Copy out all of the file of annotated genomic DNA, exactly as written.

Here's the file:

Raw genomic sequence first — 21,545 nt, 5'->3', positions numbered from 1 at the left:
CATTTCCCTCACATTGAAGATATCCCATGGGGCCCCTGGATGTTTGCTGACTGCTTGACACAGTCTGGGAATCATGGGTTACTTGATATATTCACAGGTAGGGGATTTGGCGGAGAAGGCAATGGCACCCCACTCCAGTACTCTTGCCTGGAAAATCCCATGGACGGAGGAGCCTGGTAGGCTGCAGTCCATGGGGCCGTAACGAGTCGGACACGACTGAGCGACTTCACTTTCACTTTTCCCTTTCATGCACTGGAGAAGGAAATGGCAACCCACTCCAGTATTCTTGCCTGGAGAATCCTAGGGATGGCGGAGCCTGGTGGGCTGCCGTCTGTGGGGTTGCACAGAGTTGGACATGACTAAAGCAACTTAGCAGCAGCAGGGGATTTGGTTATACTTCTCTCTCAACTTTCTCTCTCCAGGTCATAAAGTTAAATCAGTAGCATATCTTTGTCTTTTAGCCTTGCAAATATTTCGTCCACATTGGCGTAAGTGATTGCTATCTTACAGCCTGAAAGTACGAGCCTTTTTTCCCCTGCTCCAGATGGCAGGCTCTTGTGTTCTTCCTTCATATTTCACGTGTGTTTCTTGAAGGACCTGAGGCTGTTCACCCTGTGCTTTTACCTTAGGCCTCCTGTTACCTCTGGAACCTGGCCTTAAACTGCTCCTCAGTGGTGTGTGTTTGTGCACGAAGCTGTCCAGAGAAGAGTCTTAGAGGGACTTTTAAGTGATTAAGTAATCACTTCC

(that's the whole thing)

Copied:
Raw genomic sequence first — 21,545 nt, 5'->3', positions numbered from 1 at the left:
CATTTCCCTCACATTGAAGATATCCCATGGGGCCCCTGGATGTTTGCTGACTGCTTGACACAGTCTGGGAATCATGGGTTACTTGATATATTCACAGGTAGGGGATTTGGCGGAGAAGGCAATGGCACCCCACTCCAGTACTCTTGCCTGGAAAATCCCATGGACGGAGGAGCCTGGTAGGCTGCAGTCCATGGGGCCGTAACGAGTCGGACACGACTGAGCGACTTCACTTTCACTTTTCCCTTTCATGCACTGGAGAAGGAAATGGCAACCCACTCCAGTATTCTTGCCTGGAGAATCCTAGGGATGGCGGAGCCTGGTGGGCTGCCGTCTGTGGGGTTGCACAGAGTTGGACATGACTAAAGCAACTTAGCAGCAGCAGGGGATTTGGTTATACTTCTCTCTCAACTTTCTCTCTCCAGGTCATAAAGTTAAATCAGTAGCATATCTTTGTCTTTTAGCCTTGCAAATATTTCGTCCACATTGGCGTAAGTGATTGCTATCTTACAGCCTGAAAGTACGAGCCTTTTTTCCCCTGCTCCAGATGGCAGGCTCTTGTGTTCTTCCTTCATATTTCACGTGTGTTTCTTGAAGGACCTGAGGCTGTTCACCCTGTGCTTTTACCTTAGGCCTCCTGTTACCTCTGGAACCTGGCCTTAAACTGCTCCTCAGTGGTGTGTGTTTGTGCACGAAGCTGTCCAGAGAAGAGTCTTAGAGGGACTTTTAAGTGATTAAGTAATCACTTCC